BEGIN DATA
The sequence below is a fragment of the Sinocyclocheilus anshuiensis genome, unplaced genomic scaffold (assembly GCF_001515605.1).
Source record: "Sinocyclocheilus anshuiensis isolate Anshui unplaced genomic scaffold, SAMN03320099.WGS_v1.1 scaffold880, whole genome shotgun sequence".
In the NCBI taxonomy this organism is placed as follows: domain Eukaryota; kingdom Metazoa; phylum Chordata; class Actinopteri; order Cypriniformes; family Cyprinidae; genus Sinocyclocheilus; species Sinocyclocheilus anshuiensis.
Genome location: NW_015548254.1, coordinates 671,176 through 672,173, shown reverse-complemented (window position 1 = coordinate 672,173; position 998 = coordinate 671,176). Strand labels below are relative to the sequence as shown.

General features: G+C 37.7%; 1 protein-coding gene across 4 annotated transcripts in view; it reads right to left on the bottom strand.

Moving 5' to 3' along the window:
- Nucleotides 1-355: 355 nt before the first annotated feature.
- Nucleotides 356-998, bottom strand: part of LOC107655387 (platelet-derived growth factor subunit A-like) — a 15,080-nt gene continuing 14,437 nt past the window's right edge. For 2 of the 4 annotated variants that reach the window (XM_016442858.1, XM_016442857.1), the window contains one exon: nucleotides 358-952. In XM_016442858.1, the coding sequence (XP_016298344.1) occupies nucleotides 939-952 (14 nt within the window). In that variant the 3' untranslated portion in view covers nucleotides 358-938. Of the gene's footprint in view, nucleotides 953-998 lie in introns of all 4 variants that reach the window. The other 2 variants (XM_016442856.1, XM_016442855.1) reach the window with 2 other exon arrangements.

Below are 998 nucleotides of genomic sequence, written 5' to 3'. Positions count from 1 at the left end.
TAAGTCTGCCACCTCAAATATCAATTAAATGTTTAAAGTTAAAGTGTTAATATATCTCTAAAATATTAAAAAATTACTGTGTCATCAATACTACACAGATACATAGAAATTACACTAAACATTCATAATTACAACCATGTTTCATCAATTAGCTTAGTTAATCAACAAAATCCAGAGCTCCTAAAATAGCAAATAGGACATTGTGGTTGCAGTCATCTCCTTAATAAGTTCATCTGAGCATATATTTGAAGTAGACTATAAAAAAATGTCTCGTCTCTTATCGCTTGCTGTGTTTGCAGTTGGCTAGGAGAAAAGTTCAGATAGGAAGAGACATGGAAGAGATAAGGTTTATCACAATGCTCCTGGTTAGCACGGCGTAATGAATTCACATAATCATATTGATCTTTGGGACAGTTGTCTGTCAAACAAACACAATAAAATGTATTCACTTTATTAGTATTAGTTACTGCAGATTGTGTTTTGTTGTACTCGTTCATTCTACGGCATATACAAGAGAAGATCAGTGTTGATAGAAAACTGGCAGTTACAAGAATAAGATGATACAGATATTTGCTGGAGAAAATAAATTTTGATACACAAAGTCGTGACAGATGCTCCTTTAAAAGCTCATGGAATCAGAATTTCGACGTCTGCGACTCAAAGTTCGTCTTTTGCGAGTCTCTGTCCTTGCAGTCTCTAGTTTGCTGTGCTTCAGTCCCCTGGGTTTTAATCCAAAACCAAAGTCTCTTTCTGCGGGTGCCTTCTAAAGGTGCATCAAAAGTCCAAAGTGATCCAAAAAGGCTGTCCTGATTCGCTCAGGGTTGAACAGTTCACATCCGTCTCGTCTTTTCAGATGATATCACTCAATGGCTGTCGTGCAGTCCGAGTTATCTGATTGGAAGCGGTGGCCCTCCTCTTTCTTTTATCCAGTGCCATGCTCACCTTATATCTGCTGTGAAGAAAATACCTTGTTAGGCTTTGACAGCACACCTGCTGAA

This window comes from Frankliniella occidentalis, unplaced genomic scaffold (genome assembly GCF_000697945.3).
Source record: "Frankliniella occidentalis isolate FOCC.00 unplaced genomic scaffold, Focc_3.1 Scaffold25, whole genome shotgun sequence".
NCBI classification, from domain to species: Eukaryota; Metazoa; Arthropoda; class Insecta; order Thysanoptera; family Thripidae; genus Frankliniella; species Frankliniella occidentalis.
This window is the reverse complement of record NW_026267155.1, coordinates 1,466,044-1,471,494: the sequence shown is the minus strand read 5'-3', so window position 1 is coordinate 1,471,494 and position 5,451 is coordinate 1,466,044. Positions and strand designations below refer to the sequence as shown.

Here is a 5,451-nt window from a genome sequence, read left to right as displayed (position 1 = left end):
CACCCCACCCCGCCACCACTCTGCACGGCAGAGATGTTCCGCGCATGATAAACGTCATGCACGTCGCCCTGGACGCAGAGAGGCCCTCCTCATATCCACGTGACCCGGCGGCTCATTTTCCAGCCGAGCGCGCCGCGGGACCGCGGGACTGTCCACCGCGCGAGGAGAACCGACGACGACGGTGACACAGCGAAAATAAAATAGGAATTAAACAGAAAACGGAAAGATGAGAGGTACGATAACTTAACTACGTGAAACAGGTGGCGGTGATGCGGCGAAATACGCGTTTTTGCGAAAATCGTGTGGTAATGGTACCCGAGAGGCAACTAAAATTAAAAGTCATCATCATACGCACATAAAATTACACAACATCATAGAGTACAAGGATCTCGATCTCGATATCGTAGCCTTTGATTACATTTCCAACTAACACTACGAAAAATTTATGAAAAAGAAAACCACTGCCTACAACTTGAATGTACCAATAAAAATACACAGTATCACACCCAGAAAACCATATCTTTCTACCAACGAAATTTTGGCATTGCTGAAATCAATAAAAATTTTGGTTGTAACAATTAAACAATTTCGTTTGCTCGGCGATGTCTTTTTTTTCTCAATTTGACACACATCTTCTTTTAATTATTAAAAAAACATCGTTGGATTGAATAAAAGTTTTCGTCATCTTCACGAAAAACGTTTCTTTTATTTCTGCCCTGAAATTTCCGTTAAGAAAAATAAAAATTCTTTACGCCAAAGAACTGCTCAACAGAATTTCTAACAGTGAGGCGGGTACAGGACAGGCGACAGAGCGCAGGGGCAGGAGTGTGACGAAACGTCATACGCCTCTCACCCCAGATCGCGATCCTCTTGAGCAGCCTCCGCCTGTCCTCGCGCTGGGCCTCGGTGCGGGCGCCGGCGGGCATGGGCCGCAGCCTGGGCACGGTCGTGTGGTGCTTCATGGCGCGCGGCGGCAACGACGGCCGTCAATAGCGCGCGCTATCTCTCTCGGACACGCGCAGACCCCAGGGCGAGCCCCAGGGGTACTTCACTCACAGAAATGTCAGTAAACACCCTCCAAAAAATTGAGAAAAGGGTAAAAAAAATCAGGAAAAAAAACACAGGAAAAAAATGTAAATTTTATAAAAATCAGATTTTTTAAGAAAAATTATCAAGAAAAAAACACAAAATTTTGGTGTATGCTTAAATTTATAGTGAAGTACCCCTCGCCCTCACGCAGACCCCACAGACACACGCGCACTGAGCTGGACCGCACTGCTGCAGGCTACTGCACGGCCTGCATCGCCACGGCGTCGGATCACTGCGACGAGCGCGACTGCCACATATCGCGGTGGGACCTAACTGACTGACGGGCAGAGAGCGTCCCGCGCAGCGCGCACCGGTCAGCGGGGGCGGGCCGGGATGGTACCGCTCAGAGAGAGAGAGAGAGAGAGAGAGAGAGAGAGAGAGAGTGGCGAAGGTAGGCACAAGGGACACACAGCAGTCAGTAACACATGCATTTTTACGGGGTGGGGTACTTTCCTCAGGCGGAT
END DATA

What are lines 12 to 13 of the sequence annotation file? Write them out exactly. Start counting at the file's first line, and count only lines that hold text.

Source record: "Frankliniella occidentalis isolate FOCC.00 unplaced genomic scaffold, Focc_3.1 Scaffold25, whole genome shotgun sequence".
NCBI classification, from domain to species: Eukaryota; Metazoa; Arthropoda; class Insecta; order Thysanoptera; family Thripidae; genus Frankliniella; species Frankliniella occidentalis.